Just out of curiosity, I went ahead and tested this and the embedded tags were indeed a problem. However, my solution only partially worked; that is, it found the first person tag just fine, but my solution only works with tag names that don’t contain anything else (like attributes) within the brackets besides the tagname itself. There might be away around this using exclusion (!) and the range “[]” (the square brackets), but for now, I still think this is pretty cool. It just is good to know about problems/limitations before you start tagging your file so that you can come up with a scheme that will work using the tools you want (or have).

Although I’ve mentioned before that I’m not so worried about “elegant” solutions, the danger of finding new tricks for myself is that it can sometimes keep me from moving forward on projects because of the fun in tweaking them…

Lab Note book: Data Prep 2 and Wordsmith and other tools


Now, in my previous post, I explained that I was tagging some data in my exam corpus for future use as well as simply making reading and author lists.  I was planning on using a feature in Wordsmith Tools that allows you to use tags as selectors in addition to Markup to INclude or EXclude. But I’ve been having a heck of a time of making it work the way I want. Initially, I was using a text file encoded in big indian format for some reason, but after some emails to Wordsmith Tools creator, Mike Scott, he quickly and politely explained that WS doesn’t like that format and instead prefers little indian. WS thankfully also has a unicode converter within its utilities that quickly fixed that problem–but WS 5’s version is buggy; WS 6’s beta version worked great.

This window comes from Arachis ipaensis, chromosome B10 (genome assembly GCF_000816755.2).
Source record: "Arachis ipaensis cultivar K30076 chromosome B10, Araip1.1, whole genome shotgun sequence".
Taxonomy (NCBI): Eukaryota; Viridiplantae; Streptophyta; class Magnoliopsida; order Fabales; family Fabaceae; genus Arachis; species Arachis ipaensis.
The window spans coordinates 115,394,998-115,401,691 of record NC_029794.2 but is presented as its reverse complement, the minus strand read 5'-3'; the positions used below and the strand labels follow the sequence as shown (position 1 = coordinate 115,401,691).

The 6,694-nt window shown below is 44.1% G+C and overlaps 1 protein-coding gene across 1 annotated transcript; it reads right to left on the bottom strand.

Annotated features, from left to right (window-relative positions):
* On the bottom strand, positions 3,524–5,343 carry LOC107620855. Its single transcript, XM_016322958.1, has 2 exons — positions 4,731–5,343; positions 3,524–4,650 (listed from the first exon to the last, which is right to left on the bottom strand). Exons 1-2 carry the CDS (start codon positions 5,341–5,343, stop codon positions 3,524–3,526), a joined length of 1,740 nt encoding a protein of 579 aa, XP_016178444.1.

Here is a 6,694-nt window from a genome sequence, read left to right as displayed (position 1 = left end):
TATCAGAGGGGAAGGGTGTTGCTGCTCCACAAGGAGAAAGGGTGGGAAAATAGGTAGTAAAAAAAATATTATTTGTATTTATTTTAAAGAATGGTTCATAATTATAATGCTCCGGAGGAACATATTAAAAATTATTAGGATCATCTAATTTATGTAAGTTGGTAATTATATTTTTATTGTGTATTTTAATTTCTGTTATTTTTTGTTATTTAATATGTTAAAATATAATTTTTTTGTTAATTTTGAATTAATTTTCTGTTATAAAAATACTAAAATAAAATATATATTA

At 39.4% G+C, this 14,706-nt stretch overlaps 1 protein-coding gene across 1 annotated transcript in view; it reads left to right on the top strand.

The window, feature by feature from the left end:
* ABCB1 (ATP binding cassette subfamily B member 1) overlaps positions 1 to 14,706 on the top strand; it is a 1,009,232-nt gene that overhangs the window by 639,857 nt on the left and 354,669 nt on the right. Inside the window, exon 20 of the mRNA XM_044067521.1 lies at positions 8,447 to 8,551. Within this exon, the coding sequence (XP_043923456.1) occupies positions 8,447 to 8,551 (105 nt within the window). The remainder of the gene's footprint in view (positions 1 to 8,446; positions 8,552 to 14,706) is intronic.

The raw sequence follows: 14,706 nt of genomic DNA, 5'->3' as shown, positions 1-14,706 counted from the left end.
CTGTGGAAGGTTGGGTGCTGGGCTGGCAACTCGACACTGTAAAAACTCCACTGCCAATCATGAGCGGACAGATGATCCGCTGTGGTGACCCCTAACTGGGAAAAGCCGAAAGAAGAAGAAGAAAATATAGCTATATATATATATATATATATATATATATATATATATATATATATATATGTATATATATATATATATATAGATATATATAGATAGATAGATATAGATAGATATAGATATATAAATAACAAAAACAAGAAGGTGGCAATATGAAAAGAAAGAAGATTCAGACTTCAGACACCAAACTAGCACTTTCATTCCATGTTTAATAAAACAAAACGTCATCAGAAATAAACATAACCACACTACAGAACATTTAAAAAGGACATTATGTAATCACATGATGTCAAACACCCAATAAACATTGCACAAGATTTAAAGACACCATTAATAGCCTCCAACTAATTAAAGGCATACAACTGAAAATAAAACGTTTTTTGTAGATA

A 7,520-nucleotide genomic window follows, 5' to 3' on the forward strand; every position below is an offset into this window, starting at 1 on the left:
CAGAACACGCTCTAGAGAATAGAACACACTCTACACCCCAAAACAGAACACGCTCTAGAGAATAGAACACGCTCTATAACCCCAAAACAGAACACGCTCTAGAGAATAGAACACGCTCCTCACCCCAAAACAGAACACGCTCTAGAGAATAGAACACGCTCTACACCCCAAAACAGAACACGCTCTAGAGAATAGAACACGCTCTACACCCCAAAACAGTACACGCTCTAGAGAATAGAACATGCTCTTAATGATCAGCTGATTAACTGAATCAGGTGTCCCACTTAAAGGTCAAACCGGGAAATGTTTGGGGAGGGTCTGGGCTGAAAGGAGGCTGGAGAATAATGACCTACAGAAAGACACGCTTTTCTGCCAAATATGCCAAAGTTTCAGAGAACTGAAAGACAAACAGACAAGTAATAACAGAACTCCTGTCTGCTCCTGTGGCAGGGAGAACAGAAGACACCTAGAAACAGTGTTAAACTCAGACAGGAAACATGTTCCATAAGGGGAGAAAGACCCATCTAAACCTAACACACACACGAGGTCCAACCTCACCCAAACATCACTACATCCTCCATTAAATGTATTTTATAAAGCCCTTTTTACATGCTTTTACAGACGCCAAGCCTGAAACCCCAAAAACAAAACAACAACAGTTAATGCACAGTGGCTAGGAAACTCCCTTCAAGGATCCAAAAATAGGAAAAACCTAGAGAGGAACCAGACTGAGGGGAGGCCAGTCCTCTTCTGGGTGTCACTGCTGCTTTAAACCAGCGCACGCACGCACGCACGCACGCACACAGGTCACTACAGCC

I tried the following based on Wordsmith’s help (using Tags) on the web.

So withing the settings section, Tags, I told WS to automatically load a tag file in Markup to Include section with just this line: <book>,</book>:










Don’t forget to click “load” (it’ll say “clear” if you have already loaded it). It’ll show you what tags it found:


In the Only Part of File, Sections to Keep, I have : <book> to <book>    (the Sections to Cut out is empty):








When I create a new concordance on the tag <book>*, it finds all 8 entries in my test file, however, it brings back the full concordance context line:




After trying a bunch of different search words as well as checking the settings, I emailed Mike Scott just to make sure I’m understanding what WS can actually do with this as well as to check my settings file. So while I’m waiting to hear back from him, I decided to go ahead an write a VBA macro (MS Word). I basically recorded my find of the tags and then edited it to save the file as a text file:

Selec All Code:

(btw, I’m trying out My Syntax to display my code snippits.) 

After my macro runs, I see:


and my text file looks like this:


I can now clean up this by finding/replacing the tags with nothing, or open up in Excel. The point is, I have my lists. I also can now count the frequency that particular titles are referenced.

As I said in my comments, I would like to have to have NOT hard-coded the file name and path; that is, I would like to have the macro prompt the user for that information. But maybe later. Or maybe not at all if I am able to do this in Wordsmith. But now that I have my macro, I have other options…  My main point in doing this in vba (besides getting at the data I want) is to highlight the use of having multiple tools to get at the same or similar data. As I’ve mentioned elsewhere, I’m more interested in getting at the data rather than elegant solutions (though they may be cool ones).

Next, I’ll share some results and future directions.